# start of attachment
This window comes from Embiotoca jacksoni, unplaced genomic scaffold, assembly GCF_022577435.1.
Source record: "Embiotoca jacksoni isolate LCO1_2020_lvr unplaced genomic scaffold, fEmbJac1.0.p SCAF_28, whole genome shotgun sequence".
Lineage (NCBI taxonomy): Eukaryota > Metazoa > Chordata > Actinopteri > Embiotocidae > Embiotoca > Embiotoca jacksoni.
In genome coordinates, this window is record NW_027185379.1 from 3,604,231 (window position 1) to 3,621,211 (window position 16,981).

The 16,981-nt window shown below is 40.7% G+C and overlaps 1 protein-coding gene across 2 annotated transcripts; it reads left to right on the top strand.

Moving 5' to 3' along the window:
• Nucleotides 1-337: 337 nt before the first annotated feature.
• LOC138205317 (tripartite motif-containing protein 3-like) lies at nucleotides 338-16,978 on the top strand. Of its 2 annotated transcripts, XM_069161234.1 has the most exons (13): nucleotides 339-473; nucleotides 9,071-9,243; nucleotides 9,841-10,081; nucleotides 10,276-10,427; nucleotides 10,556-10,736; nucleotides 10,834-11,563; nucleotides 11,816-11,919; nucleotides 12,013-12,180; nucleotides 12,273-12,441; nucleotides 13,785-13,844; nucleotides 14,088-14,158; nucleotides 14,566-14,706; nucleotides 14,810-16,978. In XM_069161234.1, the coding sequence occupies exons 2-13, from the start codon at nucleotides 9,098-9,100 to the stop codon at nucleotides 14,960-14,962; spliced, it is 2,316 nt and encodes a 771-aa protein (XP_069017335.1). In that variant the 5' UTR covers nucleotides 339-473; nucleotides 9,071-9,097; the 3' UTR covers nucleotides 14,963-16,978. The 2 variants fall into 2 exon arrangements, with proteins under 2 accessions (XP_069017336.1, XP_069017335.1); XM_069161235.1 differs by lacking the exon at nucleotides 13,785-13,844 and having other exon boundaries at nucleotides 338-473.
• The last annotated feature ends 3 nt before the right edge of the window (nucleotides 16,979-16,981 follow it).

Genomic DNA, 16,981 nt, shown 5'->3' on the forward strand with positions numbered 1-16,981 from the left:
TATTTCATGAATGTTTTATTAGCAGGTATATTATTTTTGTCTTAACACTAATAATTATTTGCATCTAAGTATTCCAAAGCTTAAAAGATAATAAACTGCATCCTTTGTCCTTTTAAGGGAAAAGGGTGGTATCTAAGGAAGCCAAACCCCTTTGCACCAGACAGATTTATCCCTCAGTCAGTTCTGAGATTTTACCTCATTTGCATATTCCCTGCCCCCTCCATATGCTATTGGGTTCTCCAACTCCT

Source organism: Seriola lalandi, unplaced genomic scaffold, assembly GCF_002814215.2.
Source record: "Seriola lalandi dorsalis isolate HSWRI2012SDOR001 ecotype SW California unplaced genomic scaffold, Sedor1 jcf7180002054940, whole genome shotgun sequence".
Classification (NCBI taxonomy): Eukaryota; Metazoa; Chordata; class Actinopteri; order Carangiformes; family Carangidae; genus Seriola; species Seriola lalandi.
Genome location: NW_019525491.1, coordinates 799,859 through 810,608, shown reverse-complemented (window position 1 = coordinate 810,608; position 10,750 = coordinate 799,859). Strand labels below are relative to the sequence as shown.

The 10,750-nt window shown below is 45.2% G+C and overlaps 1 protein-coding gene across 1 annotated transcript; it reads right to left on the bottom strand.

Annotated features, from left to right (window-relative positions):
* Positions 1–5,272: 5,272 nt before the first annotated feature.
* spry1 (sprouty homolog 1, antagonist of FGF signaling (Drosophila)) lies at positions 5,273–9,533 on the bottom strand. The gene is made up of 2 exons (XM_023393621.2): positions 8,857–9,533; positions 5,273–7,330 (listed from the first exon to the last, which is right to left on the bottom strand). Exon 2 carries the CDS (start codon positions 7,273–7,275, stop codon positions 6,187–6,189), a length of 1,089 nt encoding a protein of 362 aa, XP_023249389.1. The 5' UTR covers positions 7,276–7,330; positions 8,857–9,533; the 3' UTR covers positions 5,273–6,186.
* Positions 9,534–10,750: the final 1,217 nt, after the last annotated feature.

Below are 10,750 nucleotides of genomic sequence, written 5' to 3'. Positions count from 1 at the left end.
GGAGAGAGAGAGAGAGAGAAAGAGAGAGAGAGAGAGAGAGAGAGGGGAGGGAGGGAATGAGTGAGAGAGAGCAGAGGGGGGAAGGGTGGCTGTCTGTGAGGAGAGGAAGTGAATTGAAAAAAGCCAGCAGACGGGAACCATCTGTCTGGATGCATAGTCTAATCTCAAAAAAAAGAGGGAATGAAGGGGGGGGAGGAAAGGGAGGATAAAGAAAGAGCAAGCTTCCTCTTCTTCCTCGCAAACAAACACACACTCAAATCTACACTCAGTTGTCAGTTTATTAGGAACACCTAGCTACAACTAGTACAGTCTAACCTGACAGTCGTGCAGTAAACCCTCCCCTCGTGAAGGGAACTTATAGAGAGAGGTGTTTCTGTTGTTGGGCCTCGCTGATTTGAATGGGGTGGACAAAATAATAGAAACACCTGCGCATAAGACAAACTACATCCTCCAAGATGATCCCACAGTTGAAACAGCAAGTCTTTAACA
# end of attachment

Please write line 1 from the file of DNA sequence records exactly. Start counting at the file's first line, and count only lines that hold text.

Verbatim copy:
This window comes from Embiotoca jacksoni, unplaced genomic scaffold, assembly GCF_022577435.1.